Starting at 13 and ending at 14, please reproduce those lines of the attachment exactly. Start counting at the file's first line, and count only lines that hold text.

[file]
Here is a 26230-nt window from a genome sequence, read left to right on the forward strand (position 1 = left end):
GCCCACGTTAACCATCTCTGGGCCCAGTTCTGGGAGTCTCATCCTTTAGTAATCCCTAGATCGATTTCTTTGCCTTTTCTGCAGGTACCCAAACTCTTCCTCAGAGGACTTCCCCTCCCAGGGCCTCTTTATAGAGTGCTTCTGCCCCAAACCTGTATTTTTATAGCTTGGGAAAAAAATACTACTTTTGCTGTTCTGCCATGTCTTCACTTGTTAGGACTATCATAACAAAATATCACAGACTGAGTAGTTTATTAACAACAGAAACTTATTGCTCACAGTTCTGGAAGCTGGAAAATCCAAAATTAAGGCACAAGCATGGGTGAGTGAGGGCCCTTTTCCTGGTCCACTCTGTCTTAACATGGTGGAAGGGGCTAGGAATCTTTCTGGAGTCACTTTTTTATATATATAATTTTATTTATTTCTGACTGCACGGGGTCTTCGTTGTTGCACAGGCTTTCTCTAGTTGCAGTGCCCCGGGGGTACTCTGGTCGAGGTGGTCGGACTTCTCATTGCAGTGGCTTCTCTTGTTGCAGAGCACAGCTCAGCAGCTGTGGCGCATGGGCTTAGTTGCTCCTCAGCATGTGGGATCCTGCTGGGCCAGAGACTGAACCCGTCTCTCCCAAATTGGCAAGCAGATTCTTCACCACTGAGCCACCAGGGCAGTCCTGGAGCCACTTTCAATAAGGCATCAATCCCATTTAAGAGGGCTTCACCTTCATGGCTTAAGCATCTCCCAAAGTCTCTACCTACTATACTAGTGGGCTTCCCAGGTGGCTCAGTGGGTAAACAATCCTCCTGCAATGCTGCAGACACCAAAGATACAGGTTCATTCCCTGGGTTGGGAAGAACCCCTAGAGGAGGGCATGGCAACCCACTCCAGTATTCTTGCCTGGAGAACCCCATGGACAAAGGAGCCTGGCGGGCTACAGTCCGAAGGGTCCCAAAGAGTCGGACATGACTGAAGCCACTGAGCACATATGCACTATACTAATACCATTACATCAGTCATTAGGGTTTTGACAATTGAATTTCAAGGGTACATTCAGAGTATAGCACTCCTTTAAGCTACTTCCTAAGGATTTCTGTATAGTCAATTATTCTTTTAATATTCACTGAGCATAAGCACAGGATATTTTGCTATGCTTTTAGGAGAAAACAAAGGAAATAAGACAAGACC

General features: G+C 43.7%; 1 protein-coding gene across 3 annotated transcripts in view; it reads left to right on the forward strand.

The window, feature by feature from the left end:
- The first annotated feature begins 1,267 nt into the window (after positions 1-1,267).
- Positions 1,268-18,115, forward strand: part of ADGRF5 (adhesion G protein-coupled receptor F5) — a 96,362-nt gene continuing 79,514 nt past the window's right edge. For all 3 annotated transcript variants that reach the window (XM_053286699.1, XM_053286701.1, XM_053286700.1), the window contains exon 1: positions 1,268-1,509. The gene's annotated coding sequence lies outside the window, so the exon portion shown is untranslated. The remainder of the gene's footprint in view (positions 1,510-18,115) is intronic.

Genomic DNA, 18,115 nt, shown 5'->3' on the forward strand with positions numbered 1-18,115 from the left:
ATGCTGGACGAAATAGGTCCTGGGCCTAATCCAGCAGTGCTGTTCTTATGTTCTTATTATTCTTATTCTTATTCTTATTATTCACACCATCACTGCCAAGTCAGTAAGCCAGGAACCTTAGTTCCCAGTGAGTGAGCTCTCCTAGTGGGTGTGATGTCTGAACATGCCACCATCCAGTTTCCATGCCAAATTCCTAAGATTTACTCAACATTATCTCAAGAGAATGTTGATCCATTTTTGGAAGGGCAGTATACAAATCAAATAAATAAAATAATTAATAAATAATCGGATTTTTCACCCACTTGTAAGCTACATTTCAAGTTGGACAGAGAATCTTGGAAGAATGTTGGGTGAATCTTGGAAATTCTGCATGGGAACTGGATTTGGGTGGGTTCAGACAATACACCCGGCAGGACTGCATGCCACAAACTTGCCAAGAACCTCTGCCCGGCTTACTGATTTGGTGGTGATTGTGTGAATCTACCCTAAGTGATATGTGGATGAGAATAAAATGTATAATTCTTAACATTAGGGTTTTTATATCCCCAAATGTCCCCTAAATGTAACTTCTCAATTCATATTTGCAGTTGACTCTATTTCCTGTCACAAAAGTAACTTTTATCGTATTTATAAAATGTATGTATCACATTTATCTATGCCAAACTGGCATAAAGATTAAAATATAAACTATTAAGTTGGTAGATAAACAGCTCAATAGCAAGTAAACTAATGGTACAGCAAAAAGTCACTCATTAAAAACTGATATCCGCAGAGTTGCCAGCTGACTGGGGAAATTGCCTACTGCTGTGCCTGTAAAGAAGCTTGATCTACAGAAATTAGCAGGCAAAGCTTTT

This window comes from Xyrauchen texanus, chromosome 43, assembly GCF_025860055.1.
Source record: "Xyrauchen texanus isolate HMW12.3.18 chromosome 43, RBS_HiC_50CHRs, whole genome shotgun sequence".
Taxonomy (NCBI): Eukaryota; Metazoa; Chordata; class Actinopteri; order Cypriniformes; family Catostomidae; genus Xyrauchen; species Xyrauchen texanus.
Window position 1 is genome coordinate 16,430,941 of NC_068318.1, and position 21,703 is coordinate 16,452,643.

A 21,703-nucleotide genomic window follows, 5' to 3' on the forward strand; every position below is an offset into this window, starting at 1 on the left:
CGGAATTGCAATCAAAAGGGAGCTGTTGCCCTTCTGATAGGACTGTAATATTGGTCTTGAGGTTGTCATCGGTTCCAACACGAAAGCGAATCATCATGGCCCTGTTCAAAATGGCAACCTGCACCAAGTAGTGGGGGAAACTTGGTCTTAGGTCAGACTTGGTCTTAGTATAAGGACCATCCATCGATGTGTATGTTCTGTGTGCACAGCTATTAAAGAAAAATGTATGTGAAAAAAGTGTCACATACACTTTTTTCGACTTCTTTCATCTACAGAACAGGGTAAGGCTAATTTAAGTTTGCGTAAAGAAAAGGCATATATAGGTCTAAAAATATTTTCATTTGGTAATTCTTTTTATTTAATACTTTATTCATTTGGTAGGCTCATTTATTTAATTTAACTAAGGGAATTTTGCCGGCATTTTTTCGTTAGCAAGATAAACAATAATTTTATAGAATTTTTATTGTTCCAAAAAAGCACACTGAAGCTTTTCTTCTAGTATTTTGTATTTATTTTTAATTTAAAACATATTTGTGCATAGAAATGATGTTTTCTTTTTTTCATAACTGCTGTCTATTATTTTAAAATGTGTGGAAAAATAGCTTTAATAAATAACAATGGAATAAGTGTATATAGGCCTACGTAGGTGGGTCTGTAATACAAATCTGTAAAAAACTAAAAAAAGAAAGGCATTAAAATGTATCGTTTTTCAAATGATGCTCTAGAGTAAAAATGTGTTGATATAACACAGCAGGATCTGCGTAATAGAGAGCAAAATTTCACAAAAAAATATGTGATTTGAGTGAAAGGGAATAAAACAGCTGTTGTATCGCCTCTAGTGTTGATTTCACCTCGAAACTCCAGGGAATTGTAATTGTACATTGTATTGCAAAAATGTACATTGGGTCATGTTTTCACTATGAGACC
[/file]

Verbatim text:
A 21,703-nucleotide genomic window follows, 5' to 3' on the forward strand; every position below is an offset into this window, starting at 1 on the left:
CGGAATTGCAATCAAAAGGGAGCTGTTGCCCTTCTGATAGGACTGTAATATTGGTCTTGAGGTTGTCATCGGTTCCAACACGAAAGCGAATCATCATGGCCCTGTTCAAAATGGCAACCTGCACCAAGTAGTGGGGGAAACTTGGTCTTAGGTCAGACTTGGTCTTAGTATAAGGACCATCCATCGATGTGTATGTTCTGTGTGCACAGCTATTAAAGAAAAATGTATGTGAAAAAAGTGTCACATACACTTTTTTCGACTTCTTTCATCTACAGAACAGGGTAAGGCTAATTTAAGTTTGCGTAAAGAAAAGGCATATATAGGTCTAAAAATATTTTCATTTGGTAATTCTTTTTATTTAATACTTTATTCATTTGGTAGGCTCATTTATTTAATTTAACTAAGGGAATTTTGCCGGCATTTTTTCGTTAGCAAGATAAACAATAATTTTATAGAATTTTTATTGTTCCAAAAAAGCACACTGAAGCTTTTCTTCTAGTATTTTGTATTTATTTTTAATTTAAAACATATTTGTGCATAGAAATGATGTTTTCTTTTTTTCATAACTGCTGTCTATTATTTTAAAATGTGTGGAAAAATAGCTTTAATAAATAACAATGGAATAAGTGTATATAGGCCTACGTAGGTGGGTCTGTAATACAAATCTGTAAAAAACTAAAAAAAGAAAGGCATTAAAATGTATCGTTTTTCAAATGATGCTCTAGAGTAAAAATGTGTTGATATAACACAGCAGGATCTGCGTAATAGAGAGCAAAATTTCACAAAAAAATATGTGATTTGAGTGAAAGGGAATAAAACAGCTGTTGTATCGCCTCTAGTGTTGATTTCACCTCGAAACTCCAGGGAATTGTAATTGTACATTGTATTGCAAAAATGTACATTGGGTCATGTTTTCACTATGAGACC